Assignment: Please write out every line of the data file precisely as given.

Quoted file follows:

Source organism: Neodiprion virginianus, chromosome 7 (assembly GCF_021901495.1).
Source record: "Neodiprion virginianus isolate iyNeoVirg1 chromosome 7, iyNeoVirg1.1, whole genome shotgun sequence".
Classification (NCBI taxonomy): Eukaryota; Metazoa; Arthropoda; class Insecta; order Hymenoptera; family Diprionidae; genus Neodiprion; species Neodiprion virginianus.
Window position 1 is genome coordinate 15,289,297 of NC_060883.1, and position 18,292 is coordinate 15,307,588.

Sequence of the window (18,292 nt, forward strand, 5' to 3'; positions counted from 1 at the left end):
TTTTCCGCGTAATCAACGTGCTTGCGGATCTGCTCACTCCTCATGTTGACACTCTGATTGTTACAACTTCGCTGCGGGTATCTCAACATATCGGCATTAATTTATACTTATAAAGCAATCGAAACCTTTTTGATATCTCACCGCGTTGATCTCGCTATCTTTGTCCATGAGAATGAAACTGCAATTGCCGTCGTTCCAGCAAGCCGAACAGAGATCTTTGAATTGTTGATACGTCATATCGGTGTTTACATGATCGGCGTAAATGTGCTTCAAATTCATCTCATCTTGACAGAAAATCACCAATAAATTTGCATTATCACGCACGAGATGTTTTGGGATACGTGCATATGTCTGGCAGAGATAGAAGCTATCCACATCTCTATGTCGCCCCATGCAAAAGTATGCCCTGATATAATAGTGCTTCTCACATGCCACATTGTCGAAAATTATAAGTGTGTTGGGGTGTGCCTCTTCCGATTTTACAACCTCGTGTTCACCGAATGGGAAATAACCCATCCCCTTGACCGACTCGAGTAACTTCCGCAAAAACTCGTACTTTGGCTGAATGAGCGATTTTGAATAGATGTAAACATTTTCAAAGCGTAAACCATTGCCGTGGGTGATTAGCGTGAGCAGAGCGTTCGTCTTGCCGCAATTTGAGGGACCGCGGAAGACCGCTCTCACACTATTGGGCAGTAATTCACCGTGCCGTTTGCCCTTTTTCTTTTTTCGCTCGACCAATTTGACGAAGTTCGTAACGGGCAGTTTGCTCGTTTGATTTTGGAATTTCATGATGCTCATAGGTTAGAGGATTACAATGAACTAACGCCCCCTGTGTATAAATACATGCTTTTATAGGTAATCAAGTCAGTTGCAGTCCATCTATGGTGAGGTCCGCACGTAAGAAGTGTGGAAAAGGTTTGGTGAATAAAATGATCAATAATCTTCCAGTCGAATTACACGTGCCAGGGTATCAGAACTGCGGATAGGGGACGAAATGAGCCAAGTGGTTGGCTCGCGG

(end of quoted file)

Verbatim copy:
Source organism: Neodiprion virginianus, chromosome 7 (assembly GCF_021901495.1).
Source record: "Neodiprion virginianus isolate iyNeoVirg1 chromosome 7, iyNeoVirg1.1, whole genome shotgun sequence".
Classification (NCBI taxonomy): Eukaryota; Metazoa; Arthropoda; class Insecta; order Hymenoptera; family Diprionidae; genus Neodiprion; species Neodiprion virginianus.
Window position 1 is genome coordinate 15,289,297 of NC_060883.1, and position 18,292 is coordinate 15,307,588.

Sequence of the window (18,292 nt, forward strand, 5' to 3'; positions counted from 1 at the left end):
TTTTCCGCGTAATCAACGTGCTTGCGGATCTGCTCACTCCTCATGTTGACACTCTGATTGTTACAACTTCGCTGCGGGTATCTCAACATATCGGCATTAATTTATACTTATAAAGCAATCGAAACCTTTTTGATATCTCACCGCGTTGATCTCGCTATCTTTGTCCATGAGAATGAAACTGCAATTGCCGTCGTTCCAGCAAGCCGAACAGAGATCTTTGAATTGTTGATACGTCATATCGGTGTTTACATGATCGGCGTAAATGTGCTTCAAATTCATCTCATCTTGACAGAAAATCACCAATAAATTTGCATTATCACGCACGAGATGTTTTGGGATACGTGCATATGTCTGGCAGAGATAGAAGCTATCCACATCTCTATGTCGCCCCATGCAAAAGTATGCCCTGATATAATAGTGCTTCTCACATGCCACATTGTCGAAAATTATAAGTGTGTTGGGGTGTGCCTCTTCCGATTTTACAACCTCGTGTTCACCGAATGGGAAATAACCCATCCCCTTGACCGACTCGAGTAACTTCCGCAAAAACTCGTACTTTGGCTGAATGAGCGATTTTGAATAGATGTAAACATTTTCAAAGCGTAAACCATTGCCGTGGGTGATTAGCGTGAGCAGAGCGTTCGTCTTGCCGCAATTTGAGGGACCGCGGAAGACCGCTCTCACACTATTGGGCAGTAATTCACCGTGCCGTTTGCCCTTTTTCTTTTTTCGCTCGACCAATTTGACGAAGTTCGTAACGGGCAGTTTGCTCGTTTGATTTTGGAATTTCATGATGCTCATAGGTTAGAGGATTACAATGAACTAACGCCCCCTGTGTATAAATACATGCTTTTATAGGTAATCAAGTCAGTTGCAGTCCATCTATGGTGAGGTCCGCACGTAAGAAGTGTGGAAAAGGTTTGGTGAATAAAATGATCAATAATCTTCCAGTCGAATTACACGTGCCAGGGTATCAGAACTGCGGATAGGGGACGAAATGAGCCAAGTGGTTGGCTCGCGG